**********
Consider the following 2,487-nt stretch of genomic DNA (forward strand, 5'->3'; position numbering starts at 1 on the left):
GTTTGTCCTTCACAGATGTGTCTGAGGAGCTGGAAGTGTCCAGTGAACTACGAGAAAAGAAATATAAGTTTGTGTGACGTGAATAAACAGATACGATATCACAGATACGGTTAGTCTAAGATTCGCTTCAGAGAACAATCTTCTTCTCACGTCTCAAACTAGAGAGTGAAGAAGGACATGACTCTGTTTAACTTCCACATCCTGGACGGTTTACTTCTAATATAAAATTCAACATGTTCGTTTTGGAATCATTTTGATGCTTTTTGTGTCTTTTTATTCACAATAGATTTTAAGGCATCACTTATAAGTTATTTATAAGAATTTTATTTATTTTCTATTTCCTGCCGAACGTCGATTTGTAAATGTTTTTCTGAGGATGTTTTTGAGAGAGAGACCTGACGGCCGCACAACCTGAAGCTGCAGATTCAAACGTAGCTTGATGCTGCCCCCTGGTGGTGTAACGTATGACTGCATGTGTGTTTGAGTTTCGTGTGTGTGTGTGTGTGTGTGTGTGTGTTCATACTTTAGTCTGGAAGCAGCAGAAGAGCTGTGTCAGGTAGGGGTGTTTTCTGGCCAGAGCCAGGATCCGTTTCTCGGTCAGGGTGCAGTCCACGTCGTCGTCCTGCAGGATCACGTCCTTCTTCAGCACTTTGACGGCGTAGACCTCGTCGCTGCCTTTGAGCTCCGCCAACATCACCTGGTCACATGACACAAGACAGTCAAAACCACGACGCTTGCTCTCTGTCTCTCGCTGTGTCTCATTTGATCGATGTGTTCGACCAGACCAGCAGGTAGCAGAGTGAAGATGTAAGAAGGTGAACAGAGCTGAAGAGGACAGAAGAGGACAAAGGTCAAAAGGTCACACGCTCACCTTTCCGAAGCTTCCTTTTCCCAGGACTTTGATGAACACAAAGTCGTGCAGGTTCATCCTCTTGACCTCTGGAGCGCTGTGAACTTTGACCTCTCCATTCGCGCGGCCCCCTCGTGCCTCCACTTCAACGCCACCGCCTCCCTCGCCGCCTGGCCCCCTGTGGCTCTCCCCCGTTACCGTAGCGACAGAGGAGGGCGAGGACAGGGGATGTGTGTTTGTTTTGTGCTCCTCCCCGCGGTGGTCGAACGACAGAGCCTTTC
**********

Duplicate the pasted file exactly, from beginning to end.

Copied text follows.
Consider the following 2,487-nt stretch of genomic DNA (forward strand, 5'->3'; position numbering starts at 1 on the left):
GTTTGTCCTTCACAGATGTGTCTGAGGAGCTGGAAGTGTCCAGTGAACTACGAGAAAAGAAATATAAGTTTGTGTGACGTGAATAAACAGATACGATATCACAGATACGGTTAGTCTAAGATTCGCTTCAGAGAACAATCTTCTTCTCACGTCTCAAACTAGAGAGTGAAGAAGGACATGACTCTGTTTAACTTCCACATCCTGGACGGTTTACTTCTAATATAAAATTCAACATGTTCGTTTTGGAATCATTTTGATGCTTTTTGTGTCTTTTTATTCACAATAGATTTTAAGGCATCACTTATAAGTTATTTATAAGAATTTTATTTATTTTCTATTTCCTGCCGAACGTCGATTTGTAAATGTTTTTCTGAGGATGTTTTTGAGAGAGAGACCTGACGGCCGCACAACCTGAAGCTGCAGATTCAAACGTAGCTTGATGCTGCCCCCTGGTGGTGTAACGTATGACTGCATGTGTGTTTGAGTTTCGTGTGTGTGTGTGTGTGTGTGTGTGTGTTCATACTTTAGTCTGGAAGCAGCAGAAGAGCTGTGTCAGGTAGGGGTGTTTTCTGGCCAGAGCCAGGATCCGTTTCTCGGTCAGGGTGCAGTCCACGTCGTCGTCCTGCAGGATCACGTCCTTCTTCAGCACTTTGACGGCGTAGACCTCGTCGCTGCCTTTGAGCTCCGCCAACATCACCTGGTCACATGACACAAGACAGTCAAAACCACGACGCTTGCTCTCTGTCTCTCGCTGTGTCTCATTTGATCGATGTGTTCGACCAGACCAGCAGGTAGCAGAGTGAAGATGTAAGAAGGTGAACAGAGCTGAAGAGGACAGAAGAGGACAAAGGTCAAAAGGTCACACGCTCACCTTTCCGAAGCTTCCTTTTCCCAGGACTTTGATGAACACAAAGTCGTGCAGGTTCATCCTCTTGACCTCTGGAGCGCTGTGAACTTTGACCTCTCCATTCGCGCGGCCCCCTCGTGCCTCCACTTCAACGCCACCGCCTCCCTCGCCGCCTGGCCCCCTGTGGCTCTCCCCCGTTACCGTAGCGACAGAGGAGGGCGAGGACAGGGGATGTGTGTTTGTTTTGTGCTCCTCCCCGCGGTGGTCGAACGACAGAGCCTTTC